I thought I would start this article with a quip along the lines of ‘phoning one your heroes is scarier than it sounds.’ In fact, it is exactly as terrifying as it sounds. In the age of social media, our athletic heroes can seem even larger than life, like invincible superhumans.

But social media wasn’t quite as big 7 years ago, when I first began tracking Lanni Marchant’s career. There was less written or broadcast about Canada’s female elite runners at that time. As a teenager getting more serious about the sport, I recall having to actively search out women who were having success on the road and the track.

Coming from a family of lawyers, I latched onto Marchant partially because I understood how crazy it was that someone could balance both a legal career and elite running, given the immense workload both require.

On the phone, Marchant sounds like the kind of lawyer you’d want: poised, thoughtful and articulate, but not afraid of dropping the occasional f-bomb. Given that the theme of this issue is ‘finding your edge,’ the first thing I asked Marchant is what that phrase means to her.

“Find the one thing you have that makes you better than your competitors,” she responded. “For me, in college, I was told that I wasn’t super talented, just super stubborn. Rather than getting upset, I just kind of adopted that as my mindset. I refuse to give up when things get hard.”

What Marchant refers to as her ‘stubbornness’ manifested at an early age. In fact, it’s what led her to running in the first place.

“I was a figure skater when I was younger. I guess I didn’t have any talent for that,” says Marchant with a laugh. “My sisters were always better, I was always a bit more rebellious. The punishment for perceived infractions at skating practice were laps around the parking lot… I turned that punishment into a career.”

Marchant began taking running more seriously in high school, joining her local club, the London Western Track and Field Club, where she began working with Dave Mills, who still coaches her today. Marchant says running was a means to an end. A way for a girl from a family without much to get a scholarship to university. She received one from the University of Tennessee at Chattanooga. Marchant describes her collegiate career as “OK” and characterized by the elements of the sport that no one likes to talk about, such as the pressure to be thin and the cycle of perpetual injury.

“It seemed like every year, I would break, mentally and physically, and then I’d go home for the summer and Dave would have to put me back together,” says Marchant. While Marchant’s experience happened in the NCAA, she knows it isn’t distinctly American, but something that happens at Canadian schools as well. “One girl gets a bit skinny and runs fast, then another, then another. And the coaches either encourage it, or turn a blind eye. Meanwhile, we’re f*cking up our endocrine systems and bone health,” Marchant says.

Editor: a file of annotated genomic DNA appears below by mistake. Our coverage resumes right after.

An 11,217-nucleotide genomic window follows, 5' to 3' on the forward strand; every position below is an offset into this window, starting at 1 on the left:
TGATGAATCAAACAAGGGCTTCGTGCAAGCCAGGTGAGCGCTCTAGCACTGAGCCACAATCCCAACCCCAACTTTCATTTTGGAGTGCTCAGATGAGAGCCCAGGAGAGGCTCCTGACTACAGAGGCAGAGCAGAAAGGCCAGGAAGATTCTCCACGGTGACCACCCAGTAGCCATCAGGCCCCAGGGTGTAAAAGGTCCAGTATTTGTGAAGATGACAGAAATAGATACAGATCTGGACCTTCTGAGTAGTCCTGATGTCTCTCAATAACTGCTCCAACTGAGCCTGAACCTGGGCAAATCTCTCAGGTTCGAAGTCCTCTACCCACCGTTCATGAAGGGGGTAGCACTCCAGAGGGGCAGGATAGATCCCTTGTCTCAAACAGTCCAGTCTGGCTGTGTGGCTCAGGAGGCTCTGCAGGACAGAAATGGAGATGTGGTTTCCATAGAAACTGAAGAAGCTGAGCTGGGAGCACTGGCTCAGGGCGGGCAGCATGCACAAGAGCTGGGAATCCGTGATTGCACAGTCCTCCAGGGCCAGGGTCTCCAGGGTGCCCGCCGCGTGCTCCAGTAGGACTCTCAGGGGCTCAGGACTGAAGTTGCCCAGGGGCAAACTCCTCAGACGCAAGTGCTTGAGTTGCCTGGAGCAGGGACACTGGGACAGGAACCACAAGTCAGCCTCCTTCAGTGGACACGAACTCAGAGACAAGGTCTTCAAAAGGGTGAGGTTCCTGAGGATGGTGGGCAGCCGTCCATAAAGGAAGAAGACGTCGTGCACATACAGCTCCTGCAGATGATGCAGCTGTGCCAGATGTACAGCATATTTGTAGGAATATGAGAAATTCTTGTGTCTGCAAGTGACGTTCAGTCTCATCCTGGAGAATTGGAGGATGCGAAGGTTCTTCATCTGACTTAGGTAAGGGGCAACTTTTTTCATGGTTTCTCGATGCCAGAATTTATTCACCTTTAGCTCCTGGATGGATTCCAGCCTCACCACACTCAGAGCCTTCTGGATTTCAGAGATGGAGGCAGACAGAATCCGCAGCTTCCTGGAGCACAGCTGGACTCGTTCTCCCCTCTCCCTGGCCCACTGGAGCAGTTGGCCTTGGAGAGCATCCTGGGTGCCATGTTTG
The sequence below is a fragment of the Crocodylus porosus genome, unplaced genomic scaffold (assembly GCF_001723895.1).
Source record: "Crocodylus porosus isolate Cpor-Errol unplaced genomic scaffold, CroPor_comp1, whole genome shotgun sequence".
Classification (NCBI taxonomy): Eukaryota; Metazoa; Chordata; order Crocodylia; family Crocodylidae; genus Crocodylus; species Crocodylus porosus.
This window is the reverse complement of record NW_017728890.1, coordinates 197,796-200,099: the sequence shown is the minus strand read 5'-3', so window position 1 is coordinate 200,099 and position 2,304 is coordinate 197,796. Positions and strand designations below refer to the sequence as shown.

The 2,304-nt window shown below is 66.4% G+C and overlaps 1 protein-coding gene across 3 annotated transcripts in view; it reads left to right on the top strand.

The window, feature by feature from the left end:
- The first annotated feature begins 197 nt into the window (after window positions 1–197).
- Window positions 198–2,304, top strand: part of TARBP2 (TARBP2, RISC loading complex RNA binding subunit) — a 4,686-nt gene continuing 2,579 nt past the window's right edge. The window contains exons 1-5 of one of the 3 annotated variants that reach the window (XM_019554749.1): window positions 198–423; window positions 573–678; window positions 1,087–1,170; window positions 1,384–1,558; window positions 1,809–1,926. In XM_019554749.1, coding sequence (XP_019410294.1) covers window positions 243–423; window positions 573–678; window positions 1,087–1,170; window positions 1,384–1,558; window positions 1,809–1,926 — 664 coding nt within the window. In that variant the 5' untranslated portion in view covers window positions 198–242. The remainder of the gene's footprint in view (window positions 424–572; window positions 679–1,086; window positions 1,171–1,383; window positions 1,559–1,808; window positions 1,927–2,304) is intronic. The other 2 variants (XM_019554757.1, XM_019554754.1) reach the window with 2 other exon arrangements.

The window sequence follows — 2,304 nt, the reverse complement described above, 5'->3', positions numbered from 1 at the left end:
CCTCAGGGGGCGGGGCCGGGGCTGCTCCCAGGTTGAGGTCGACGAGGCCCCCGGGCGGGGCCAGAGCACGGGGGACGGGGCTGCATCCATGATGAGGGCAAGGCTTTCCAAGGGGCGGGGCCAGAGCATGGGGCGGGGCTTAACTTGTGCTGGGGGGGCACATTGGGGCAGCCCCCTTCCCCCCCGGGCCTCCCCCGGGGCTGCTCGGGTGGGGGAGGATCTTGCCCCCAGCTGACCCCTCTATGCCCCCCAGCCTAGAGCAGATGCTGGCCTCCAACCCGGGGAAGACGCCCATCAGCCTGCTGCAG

IAAF World Track & Field Championships Beijing 2015. Day Three PM,August 24, 2015. Photo: Claus Andersen

I mention that in my own brief,  injury-ending university running experience, it was a sort of an unspoken norm that few of us were having normal menstrual cycles. And when it was talked about, it was as a normal sign of “training hard.” “My mindset back then used to be ‘if you get one period, you’re slipping. Two in a row, you’re getting fat.’ It’s only now when I’m old that I realize how messed up that was,” Marchant says. “Now I try and make sure that I talk openly about reproductive and bone health in front of my nieces, in front of girls at track meets, and hell, clearly even with strangers over the phone!”

We chuckle somewhat darkly about the fact that Stacy T Sims’ book, Roar, which argues that coaches need to acknowledge that female athletes are “not small men,” was only published in 2016, yet treating women like small men and ignoring differences in our physiology is the modus operandi for many coaches.

Marchant reminds me that the women’s marathon is, in fact, the same age as she is. “It seems like a long time to us because our generation is the one doing it. But my grandma was only allowed to run one lap on the track. They’re just now adding a women’s 50K race walk to the Olympics.”

Several years ago, when I was still in undergrad, the CIS (now U-Sports) went through a half-hearted attempt to pose the question of whether the male and female XC distances should be made equal. Currently, the women run 8K and the men run 10K. Acting as a notetaker at a coaches meeting, I was shocked to hear comments along the lines of “No one wants to stick around and watch the girls run another 2K.”

Marchant sympathizes, but isn’t surprised. She’s been a target of misogynistic trolls on social media on multiple occasions. Most recently, Marchant fought back against the objectification of female runners’ bodies with an imitation of Adam van Koeverden’s shirtless iRun magazine cover. Marchant has been criticized for the sports bra and running briefs she wears while racing and the recreation of van Koeverden’s photo was meant to demonstrate how female athletes are sexualized in a way male athletes are not.

In Marchant’s stance on gender equality in sport, it’s easy to see why she makes a good lawyer: “As much as I call myself rebellious or stubborn, I’m not actually anti-rules. I just want them to be applied fairly,” she says.